US Supreme Court allows cities to enforce bans on homeless people sleeping outside

The U.S. Supreme Court ruled 6-3 along ideological lines to strike down a lower court's ruling covering nine states that had found outdoor sleeping bans amount to cruel and unusual punishment for homeless people, allowing local governments to enforce these types of ordinances.

Associated Press

June 28, 2024

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Cassy Leach walks along a lawn with multiple domed camping tents pitched among several trees, with a fence, garage and trees in the background and sun shining through low clouds along a tree-covered range.

Cassy Leach, a nurse who leads a group of volunteers who provide food, medical care and other basic goods to the hundreds of homeless people living in the parks, walks to help homeless people camping move their tents on March 23, 2024, in Grants Pass, Ore. On June 28, the U.S. Supreme Court ruled that cities can enforce bans on homeless people sleeping outdoors in West Coast areas where shelter space is lacking. (Credit: AP Photo / Jenny Kane, File)

AP News

By Lindsay Whitehurst, AP

WASHINGTON (AP) — The U.S. Supreme Court cleared the way for cities to enforce bans on homeless people sleeping outside in public places on June 28, overturning a California appeals court ruling that found such laws amount to cruel and unusual punishment when shelter space is lacking.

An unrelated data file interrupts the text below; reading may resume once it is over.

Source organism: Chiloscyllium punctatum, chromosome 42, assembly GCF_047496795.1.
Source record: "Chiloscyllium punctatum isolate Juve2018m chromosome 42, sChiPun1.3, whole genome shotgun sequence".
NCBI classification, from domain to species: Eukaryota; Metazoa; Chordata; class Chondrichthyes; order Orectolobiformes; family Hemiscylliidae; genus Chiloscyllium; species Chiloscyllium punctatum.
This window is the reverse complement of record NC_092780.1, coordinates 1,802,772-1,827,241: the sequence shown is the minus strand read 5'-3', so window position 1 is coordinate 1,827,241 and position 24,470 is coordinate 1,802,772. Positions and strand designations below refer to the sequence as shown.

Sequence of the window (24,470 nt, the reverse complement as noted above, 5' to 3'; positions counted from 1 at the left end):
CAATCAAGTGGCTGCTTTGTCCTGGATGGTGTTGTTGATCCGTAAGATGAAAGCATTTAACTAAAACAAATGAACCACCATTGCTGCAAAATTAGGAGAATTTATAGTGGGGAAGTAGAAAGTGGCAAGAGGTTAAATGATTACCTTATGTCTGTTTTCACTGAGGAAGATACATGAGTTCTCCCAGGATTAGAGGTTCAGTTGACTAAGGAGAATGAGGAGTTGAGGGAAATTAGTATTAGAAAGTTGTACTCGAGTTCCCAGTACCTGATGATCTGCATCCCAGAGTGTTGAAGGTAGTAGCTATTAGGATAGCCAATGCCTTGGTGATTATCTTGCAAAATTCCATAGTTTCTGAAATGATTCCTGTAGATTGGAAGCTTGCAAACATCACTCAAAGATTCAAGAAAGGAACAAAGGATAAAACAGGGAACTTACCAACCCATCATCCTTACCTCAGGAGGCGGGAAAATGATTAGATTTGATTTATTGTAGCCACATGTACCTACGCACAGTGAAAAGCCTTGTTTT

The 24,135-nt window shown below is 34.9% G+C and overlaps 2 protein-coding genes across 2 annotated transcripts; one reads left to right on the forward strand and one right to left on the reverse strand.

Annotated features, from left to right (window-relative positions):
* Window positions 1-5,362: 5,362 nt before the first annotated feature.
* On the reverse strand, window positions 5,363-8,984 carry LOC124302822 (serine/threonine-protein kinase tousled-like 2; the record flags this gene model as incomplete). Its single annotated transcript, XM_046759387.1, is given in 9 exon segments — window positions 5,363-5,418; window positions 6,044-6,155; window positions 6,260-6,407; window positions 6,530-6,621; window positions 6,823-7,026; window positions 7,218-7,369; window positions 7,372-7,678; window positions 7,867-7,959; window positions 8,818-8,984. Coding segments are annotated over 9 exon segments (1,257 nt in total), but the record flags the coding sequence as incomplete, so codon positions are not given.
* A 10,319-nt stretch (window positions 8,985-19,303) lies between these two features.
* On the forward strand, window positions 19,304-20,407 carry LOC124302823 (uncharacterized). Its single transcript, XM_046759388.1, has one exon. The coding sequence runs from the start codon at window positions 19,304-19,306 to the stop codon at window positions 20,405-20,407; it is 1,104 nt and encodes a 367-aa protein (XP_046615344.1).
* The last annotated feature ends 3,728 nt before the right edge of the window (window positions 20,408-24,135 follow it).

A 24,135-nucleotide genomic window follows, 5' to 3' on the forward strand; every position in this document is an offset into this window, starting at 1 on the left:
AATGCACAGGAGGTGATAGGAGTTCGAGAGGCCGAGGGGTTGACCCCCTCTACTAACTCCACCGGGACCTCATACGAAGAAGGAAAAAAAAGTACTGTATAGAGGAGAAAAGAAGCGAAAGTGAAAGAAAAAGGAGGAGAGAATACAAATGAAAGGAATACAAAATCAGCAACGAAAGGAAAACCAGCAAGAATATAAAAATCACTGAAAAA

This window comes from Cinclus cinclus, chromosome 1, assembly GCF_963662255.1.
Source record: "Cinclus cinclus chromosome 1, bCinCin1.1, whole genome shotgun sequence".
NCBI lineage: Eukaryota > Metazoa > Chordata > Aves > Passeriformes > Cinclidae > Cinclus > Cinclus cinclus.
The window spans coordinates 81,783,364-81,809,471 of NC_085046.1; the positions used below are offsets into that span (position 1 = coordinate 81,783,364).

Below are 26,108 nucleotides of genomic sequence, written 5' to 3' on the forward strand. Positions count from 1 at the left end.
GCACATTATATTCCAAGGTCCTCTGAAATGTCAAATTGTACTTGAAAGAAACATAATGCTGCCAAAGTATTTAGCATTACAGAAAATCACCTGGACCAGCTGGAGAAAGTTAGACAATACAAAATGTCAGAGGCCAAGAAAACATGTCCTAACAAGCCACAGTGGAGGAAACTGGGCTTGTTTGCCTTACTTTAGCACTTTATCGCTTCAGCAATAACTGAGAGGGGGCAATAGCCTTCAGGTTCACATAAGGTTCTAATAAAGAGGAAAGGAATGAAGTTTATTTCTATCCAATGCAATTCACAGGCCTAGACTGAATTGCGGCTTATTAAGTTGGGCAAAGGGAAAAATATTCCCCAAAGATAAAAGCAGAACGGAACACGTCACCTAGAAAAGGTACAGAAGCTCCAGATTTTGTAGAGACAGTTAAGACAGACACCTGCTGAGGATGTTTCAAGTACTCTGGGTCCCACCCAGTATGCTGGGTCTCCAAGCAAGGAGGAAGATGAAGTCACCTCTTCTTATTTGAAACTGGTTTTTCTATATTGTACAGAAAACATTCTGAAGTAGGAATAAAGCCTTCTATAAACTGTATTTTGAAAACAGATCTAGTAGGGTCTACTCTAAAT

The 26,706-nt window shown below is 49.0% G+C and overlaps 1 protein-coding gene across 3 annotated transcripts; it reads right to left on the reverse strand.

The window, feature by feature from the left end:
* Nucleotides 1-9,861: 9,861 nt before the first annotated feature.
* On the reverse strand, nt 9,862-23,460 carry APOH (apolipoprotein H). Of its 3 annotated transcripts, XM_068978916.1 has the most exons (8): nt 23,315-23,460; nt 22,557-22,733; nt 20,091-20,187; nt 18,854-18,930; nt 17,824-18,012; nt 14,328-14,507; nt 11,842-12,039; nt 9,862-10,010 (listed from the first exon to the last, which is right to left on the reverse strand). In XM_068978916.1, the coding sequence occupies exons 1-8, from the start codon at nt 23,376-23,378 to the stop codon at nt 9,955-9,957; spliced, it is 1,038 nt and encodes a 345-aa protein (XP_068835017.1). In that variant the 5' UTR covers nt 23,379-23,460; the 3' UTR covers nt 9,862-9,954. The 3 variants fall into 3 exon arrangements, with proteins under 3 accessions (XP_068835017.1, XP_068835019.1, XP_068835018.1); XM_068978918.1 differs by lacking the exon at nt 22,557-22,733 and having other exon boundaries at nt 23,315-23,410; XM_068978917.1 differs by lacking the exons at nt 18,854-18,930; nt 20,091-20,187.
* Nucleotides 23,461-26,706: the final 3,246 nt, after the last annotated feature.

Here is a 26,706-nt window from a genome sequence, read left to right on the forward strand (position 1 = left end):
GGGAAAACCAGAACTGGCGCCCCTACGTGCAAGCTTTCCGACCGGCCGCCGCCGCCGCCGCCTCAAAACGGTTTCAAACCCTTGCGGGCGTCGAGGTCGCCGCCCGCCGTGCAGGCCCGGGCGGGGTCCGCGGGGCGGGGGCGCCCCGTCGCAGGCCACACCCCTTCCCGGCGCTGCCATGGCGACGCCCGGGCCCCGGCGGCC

The case is the most significant to come before the high court in decades on the issue and comes as a rising number of people in the U.S. are without a permanent place to live.

In a 6-3 decision along ideological lines, the high court found that outdoor sleeping bans don’t violate the Eighth Amendment.

Western cities had argued that the ruling made it harder to manage outdoor encampments in public spaces, but homeless advocates said punishing people who need a place to sleep would criminalize homelessness.

In California, which is home to one-third of the country’s homeless population, Democratic Gov. Gavin Newsom said the decision gives state and local officials authority to clear “unsafe encampments” from the streets under policies that respect fundamental human needs. “This decision removes the legal ambiguities that have tied the hands of local officials for years,” he said.

Justice Neil Gorsuch acknowledged those concerns in the opinion he wrote for the majority.

“Homelessness is complex. Its causes are many. So may be the public policy responses required to address it,” he wrote. “A handful of federal judges cannot begin to ‘match’ the collective wisdom the American people possess in deciding ‘how best to handle’ a pressing social question like homelessness.”

He suggested that people who have no choice but to sleep outdoors could raise that as a “necessity defense,” if they are ticketed or otherwise punished for violating a camping ban.

Homeless advocates, on the other hand, have said that allowing cities to punish people who need a place to sleep would ultimately make the crisis worse. Cities had been allowed to regulate encampments under a U.S. 9th Circuit Court of Appeals ruling but couldn’t completely bar people from sleeping outdoors.

“Sleep is a biological necessity, not a crime,” said Justice Sonia Sotomayor, reading from the bench a dissent joined by her liberal colleagues. “Homelessness is a reality for so many Americans.”

Punishing people for something they can’t control, like homelessness, is cruel and unusual, she said. She warned that striking down Eighth Amendment arguments against camping bans likely won’t end the fights over the ordinances in court.